In this episode of the Work in Progress podcast, Futuro Health CEO Van Ton-Quinlivan and I discuss the importance of collaboration in solving employers’ problem in finding enough workers while insuring workers find good-paying jobs and careers.
Take health care workers, for instance. The country was already in need of more trained health care workers—including medical technicians, medical billing specialists, dental hygienists, and more—when the pandemic struck and made that demand more urgent. By one estimate, and this is really an astounding number, the state of California will need 500,000 new health care workers by 2024. Again, that is just in California.
The nonprofit Futuro Health is working to fill some of the worker gap in the state through training and certificate programs that brings together all the stakeholders. Collaboration, Ton-Quinlivan who has lead Futuro since it launched in January 2020 says, is the key to success. “One of the misconceptions for many employers is that they have to go at it alone. There’s a lot of other parties that can come together and I call it the three-legged stool.”
“So, instead of trying to do workforce development where you do everything—setting up the education, finding the diverse candidate pool, and then doing the hiring process—there are actually stakeholders out there from the education institutions to community-based organization and public workforce agencies, who are ready to collaborate and to partner with employers to produce a talent pool that is inclusive, that is reliable, and that is quality. And all of that, there’s a formula to growing the talent puddle that you may be facing into a talent pool.”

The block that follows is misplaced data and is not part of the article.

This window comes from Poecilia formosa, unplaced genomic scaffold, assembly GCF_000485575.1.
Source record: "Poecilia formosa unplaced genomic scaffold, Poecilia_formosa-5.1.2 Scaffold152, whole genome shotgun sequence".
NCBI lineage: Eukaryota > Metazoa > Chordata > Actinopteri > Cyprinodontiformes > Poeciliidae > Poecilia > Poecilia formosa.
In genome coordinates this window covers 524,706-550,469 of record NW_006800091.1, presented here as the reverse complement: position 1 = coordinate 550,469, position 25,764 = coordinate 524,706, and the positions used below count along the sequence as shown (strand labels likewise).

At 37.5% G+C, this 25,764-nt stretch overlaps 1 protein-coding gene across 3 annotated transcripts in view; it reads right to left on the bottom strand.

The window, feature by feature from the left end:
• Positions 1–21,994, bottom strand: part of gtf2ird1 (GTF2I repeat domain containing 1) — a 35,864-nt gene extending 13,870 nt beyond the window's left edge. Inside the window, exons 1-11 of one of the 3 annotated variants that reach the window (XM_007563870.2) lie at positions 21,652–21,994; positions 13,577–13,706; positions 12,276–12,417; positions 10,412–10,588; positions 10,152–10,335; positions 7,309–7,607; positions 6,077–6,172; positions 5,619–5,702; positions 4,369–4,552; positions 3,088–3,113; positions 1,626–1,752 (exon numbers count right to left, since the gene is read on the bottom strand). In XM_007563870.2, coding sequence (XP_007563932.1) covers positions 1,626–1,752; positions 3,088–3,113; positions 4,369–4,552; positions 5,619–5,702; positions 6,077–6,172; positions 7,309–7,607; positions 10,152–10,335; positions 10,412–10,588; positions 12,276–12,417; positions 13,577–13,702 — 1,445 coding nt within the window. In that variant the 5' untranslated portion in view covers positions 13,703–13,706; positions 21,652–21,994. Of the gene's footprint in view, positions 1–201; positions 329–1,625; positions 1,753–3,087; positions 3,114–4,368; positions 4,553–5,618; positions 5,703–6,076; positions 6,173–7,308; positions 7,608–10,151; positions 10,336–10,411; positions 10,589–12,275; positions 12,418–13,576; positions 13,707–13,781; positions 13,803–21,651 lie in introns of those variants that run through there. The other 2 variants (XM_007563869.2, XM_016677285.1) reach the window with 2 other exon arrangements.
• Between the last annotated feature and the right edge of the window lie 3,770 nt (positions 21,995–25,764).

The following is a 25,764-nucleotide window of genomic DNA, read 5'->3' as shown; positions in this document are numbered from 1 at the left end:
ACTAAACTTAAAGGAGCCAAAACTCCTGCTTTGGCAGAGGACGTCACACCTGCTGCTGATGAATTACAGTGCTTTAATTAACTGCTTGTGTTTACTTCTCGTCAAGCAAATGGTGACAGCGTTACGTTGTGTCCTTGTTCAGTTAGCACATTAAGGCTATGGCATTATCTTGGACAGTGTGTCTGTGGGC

Futuro Health is itself a collaboration. The venture is a partnership between health care provider Kaiser Permanente and the Service Employees International Union-United Healthcare Workers West (SEIU-UGW). Futuro helps identify in-demand careers in the field through tis work with health care providers, does community outreach to attract applicants, then helps match applicants to short-term, affordable, and flexible programs that will lead to jobs in those careers, Ton-Quinlivan tells me.
“There’s usually two barriers that stand in the way of adults being able to skill up. The first is affordability. And then the second is flexibility. On the second point, flexibility, that’s where it’s really important that the education and instruction is delivered in a format that accommodates adult schedule, because adults have all these commitments of family and jobs. We make sure that the shortlist of education providers pay attention to having adult-friendly education and training.
“And then on the former, which is costs, we have fortunately been able to underwrite tuition for the over 4,000 adult students that have been with us, but it’s still important for adults to have some skin in the game. They pay a $100 registration fee. And there may be some small ancillary fees, for example, if they need to take a background check or take an assessment test, but we have covered their tuition up to this point.”